Subject: Re: Allowing ${name}_path to be set in "rc.conf", was Re: Keeping /etc/defaults and /etc/rc.d in-sync
To: Andrew Brown <>
From: Robert Elz <kre@munnari.OZ.AU>
List: tech-userlevel
Date: 12/31/2001 18:28:31
    Date:        Sun, 30 Dec 2001 23:49:58 -0500
    From:        Andrew Brown <>
    Message-ID:  <>

  | no, you can't, since the connection from (for example)
  | /etc/rc2.d/S47thing to /etc/init.d/thing is either one of a symbolic

If the only requirement for editing was to alter the order the scripts
are run (including whether they are run at all) - which seems to be the
only real requirement now (everything else can be controlled other ways,
even if that means simply creating yourself a new script file), then
that scheme works.

I knew that when I sent the message - I didn't mention it because I was
looking for something better than what we have now, not something worse.

I didn't want to suggest this (hoping someone else would - so no-one would
tell me that if I want it, I need to write the code, as I don't have time
at the minute...) but the obvious way is to add a couple of args to rcorder
which could be passed in from rc.conf.

On the assumption that 99% of the time, what rcorder does will be adequate,
all that's needed is some way to tell rcorder to adjust its output to handle
the odd changes that someone might want to make.

I think 3 options added to rcorder would satisfy the requirement.

First (the easy one) "-i name"  (include the script "name").  This would be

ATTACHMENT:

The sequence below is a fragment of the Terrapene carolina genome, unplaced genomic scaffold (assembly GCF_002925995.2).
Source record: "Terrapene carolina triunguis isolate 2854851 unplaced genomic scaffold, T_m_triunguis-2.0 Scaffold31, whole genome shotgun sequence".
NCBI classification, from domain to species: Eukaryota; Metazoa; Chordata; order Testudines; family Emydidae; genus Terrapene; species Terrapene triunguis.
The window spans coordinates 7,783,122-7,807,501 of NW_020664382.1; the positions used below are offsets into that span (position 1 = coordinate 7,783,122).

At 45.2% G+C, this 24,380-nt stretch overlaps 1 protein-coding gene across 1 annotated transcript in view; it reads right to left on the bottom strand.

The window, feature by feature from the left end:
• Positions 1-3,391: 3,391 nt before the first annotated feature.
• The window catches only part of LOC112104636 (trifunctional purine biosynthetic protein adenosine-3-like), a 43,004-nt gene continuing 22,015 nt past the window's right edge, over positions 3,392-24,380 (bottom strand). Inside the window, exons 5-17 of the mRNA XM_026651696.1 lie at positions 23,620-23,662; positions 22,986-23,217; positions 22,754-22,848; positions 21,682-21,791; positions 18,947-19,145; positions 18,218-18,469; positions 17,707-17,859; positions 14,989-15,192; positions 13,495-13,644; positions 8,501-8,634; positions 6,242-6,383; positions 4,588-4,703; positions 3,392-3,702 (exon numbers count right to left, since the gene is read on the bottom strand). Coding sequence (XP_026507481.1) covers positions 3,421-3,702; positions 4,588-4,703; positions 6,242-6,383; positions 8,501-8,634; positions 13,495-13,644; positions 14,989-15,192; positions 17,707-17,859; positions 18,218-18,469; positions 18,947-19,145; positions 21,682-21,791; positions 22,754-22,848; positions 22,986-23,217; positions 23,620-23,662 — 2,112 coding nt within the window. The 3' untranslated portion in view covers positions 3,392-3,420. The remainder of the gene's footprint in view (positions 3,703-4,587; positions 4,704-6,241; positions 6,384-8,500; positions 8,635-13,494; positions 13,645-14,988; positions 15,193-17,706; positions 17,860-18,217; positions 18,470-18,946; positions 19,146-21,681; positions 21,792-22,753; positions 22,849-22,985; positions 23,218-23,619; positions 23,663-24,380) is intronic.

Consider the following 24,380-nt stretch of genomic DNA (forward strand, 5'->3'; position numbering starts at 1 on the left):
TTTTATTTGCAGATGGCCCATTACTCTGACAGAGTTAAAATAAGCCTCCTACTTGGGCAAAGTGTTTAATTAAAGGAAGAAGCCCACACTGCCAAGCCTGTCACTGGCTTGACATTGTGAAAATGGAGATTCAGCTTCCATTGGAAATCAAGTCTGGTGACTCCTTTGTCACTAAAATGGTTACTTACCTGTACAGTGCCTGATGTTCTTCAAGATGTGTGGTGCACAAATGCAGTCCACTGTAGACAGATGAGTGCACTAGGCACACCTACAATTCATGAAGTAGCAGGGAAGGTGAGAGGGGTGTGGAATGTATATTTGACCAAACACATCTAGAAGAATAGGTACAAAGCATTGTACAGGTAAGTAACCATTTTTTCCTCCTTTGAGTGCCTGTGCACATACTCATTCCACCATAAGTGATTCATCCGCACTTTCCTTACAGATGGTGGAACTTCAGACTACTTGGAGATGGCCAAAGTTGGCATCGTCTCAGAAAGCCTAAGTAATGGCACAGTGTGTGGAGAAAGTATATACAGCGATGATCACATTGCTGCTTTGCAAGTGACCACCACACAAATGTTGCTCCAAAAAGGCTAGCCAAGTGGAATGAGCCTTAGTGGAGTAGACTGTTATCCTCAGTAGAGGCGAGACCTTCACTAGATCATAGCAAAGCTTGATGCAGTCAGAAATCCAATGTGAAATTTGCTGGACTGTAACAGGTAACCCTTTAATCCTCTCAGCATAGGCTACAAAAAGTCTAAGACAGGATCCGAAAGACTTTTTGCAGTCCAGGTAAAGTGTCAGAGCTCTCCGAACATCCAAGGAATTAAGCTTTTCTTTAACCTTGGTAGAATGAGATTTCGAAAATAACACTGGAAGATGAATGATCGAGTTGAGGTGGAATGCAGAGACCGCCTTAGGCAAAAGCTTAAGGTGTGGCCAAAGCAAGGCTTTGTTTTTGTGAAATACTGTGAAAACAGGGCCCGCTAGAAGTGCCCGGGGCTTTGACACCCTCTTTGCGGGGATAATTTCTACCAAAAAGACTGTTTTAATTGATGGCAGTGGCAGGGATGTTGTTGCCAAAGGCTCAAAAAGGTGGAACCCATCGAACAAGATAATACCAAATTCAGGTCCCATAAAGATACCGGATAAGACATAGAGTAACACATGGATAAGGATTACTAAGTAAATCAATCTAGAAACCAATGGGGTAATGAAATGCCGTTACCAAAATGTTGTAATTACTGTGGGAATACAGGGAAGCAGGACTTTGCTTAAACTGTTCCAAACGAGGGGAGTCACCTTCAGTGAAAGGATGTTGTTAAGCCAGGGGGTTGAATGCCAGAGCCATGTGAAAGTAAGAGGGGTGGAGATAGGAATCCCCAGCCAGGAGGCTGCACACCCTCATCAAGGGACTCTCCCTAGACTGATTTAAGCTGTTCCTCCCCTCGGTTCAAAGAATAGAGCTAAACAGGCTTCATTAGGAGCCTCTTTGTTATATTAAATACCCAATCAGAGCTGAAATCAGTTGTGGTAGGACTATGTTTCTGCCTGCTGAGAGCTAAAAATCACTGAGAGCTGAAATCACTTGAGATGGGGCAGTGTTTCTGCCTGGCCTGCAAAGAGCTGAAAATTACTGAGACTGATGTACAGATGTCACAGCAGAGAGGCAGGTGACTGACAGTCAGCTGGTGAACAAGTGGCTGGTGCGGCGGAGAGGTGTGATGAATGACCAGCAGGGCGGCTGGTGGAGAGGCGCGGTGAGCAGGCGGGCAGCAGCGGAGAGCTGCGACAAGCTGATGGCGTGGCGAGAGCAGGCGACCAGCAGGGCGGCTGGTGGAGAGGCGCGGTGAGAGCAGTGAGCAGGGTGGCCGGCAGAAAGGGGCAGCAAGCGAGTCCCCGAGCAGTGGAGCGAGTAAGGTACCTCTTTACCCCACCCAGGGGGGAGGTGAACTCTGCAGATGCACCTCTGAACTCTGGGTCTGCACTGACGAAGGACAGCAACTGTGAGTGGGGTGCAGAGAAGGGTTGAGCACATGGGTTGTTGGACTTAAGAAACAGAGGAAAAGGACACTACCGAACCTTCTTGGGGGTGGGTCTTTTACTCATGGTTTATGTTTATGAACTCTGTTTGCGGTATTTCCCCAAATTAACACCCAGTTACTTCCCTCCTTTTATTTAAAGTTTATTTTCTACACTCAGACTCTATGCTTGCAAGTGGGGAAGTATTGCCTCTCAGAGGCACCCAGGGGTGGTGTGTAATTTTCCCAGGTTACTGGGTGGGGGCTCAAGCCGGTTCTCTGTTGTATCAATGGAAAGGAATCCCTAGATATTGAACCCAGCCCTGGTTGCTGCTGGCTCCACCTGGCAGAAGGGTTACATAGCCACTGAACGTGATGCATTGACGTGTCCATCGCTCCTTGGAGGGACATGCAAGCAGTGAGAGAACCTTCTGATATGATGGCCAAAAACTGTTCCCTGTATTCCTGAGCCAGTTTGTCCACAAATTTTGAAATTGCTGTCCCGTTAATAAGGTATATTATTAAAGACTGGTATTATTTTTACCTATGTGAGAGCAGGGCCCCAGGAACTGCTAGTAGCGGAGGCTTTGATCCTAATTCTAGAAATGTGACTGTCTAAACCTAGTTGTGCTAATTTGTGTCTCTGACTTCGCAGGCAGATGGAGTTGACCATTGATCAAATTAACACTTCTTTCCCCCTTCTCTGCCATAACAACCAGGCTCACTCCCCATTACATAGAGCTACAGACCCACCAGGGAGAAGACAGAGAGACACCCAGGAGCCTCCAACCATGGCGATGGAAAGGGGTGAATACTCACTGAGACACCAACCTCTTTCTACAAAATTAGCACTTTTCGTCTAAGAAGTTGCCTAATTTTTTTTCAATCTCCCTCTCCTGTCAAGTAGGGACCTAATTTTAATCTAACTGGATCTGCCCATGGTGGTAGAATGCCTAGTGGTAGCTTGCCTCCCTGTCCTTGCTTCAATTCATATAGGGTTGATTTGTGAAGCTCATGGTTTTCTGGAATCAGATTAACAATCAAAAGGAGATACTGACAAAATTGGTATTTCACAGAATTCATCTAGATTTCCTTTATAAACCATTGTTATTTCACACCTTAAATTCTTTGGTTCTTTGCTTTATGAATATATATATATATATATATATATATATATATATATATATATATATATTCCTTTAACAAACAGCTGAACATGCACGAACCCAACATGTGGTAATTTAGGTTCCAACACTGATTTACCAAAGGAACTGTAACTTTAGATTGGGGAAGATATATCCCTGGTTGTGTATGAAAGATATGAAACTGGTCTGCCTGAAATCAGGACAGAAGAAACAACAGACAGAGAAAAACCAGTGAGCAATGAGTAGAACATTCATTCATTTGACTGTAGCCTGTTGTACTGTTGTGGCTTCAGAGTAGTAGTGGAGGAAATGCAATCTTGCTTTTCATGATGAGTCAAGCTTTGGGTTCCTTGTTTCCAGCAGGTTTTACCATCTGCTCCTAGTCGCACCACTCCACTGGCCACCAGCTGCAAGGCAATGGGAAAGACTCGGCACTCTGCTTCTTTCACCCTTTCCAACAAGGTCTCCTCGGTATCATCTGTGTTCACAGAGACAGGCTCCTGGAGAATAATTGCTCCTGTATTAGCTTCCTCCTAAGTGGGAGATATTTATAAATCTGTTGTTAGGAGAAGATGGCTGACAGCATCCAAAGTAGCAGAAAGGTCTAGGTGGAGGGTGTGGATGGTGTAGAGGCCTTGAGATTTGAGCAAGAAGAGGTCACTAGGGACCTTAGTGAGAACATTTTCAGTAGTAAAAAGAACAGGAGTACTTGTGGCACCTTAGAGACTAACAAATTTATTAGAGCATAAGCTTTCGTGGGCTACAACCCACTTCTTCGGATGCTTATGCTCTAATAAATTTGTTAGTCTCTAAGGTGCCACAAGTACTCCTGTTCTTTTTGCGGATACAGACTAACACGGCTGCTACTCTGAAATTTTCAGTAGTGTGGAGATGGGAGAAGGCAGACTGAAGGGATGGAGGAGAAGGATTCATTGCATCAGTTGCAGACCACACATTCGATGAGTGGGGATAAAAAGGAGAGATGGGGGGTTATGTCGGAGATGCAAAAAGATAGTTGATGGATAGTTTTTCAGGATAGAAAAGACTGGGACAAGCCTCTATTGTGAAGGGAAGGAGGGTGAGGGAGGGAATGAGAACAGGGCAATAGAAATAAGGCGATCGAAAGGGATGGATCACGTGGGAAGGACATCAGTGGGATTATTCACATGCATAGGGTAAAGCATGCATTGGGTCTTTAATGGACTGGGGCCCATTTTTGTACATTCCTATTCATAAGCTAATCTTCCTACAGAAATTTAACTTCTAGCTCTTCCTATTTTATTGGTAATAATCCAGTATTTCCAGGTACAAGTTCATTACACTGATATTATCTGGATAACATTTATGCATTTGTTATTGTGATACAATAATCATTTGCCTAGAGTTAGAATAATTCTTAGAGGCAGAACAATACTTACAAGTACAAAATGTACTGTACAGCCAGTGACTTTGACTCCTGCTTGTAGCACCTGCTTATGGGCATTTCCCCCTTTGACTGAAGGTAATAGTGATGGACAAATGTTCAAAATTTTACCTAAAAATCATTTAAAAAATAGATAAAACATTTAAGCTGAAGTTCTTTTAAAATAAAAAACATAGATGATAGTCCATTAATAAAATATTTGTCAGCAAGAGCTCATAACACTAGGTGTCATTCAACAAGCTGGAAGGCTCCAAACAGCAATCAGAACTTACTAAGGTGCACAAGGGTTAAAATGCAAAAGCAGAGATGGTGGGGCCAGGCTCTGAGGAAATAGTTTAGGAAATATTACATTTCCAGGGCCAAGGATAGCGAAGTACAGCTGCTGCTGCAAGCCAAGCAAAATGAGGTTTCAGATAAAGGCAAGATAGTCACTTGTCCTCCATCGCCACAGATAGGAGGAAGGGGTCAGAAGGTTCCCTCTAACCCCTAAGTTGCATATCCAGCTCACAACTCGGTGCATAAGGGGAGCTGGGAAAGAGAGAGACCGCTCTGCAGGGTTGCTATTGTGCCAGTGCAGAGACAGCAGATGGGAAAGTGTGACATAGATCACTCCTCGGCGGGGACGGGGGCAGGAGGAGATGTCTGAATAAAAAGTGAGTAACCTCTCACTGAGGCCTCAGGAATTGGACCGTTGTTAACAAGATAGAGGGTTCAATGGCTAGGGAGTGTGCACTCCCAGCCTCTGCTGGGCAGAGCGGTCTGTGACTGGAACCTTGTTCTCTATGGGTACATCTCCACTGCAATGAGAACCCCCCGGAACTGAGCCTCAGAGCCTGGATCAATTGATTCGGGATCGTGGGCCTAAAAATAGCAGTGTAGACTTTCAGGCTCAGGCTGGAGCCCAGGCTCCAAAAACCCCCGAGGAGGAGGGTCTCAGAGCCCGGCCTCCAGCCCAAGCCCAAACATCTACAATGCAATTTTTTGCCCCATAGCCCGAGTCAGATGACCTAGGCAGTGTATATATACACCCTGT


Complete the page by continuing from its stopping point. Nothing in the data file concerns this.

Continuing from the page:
relevant only when rcorder is run with -k (or -s) of course, and would cause
the script to be included, even if it doesn't (or does) have the keyword.
So, adding "-i swap1" to the shutdown rcorder args would be all that's needed
to cause swap1 to be run at system shutdown time (whether or not it ever
gets the KEYWORD: shutdown line added to it).

Second (almost as easy) "-o name" which would cause the named script to be
omitted - most of the time there's no need for this, it is easier to turn
off the process in rc.conf by xxx=no - but there are a few scripts (network,
etc) which aren't controlled that way.   This would also allow installation
of multiple scripts controlled by the same cmd name (so instead of having
to have:
	named=NO                named_flags="" 
type things (which I have on some systems), just "named=YES" would do, and
"-o named" would cause the named script to be skipped, with the "named9"
script having "rc_var=named" in it - that makes it much easier for people
who want to turn named on/off to not worry that there might be several
different named turn on vars in rc.conf, at most one of which is allowed to
be on.

And third (the hardest of these) "-d name1:name2" - which would cause rcorder
to make a dependency between name1 and name2 - or, if you like, to invent a
new notional keyword, have the name1 script "PROVIDE" it, and the name2 script
"REQUIRE" it - that is, in effect, force the name1 script to be run before
the name2 script.  In the event that -d args cause loops (or more likely, in
the event that loops occur and -d args were given) the correct response would
be to bitch & moan - and then forget the -d args (all of them) and try again.

Of course, using one syntax or another, each of those args needs to be able to
be set multiple times.


ps: while the Snn thing solves the obvious problem - you can update init.d
automatically, it doesn't actually achieve a lot - as new scripts added to
init.d don't ever get run unless something adds them to rcN.d for some
random N (in the SysV world).   So, to be useful, the rcN.d directories (or
just rc.d in NetBSD) would need to be automatically updated as well, which
then is either real easy, and the same problem occurs, or starts getting
quite complex, if you want to deal with people who have altered the standard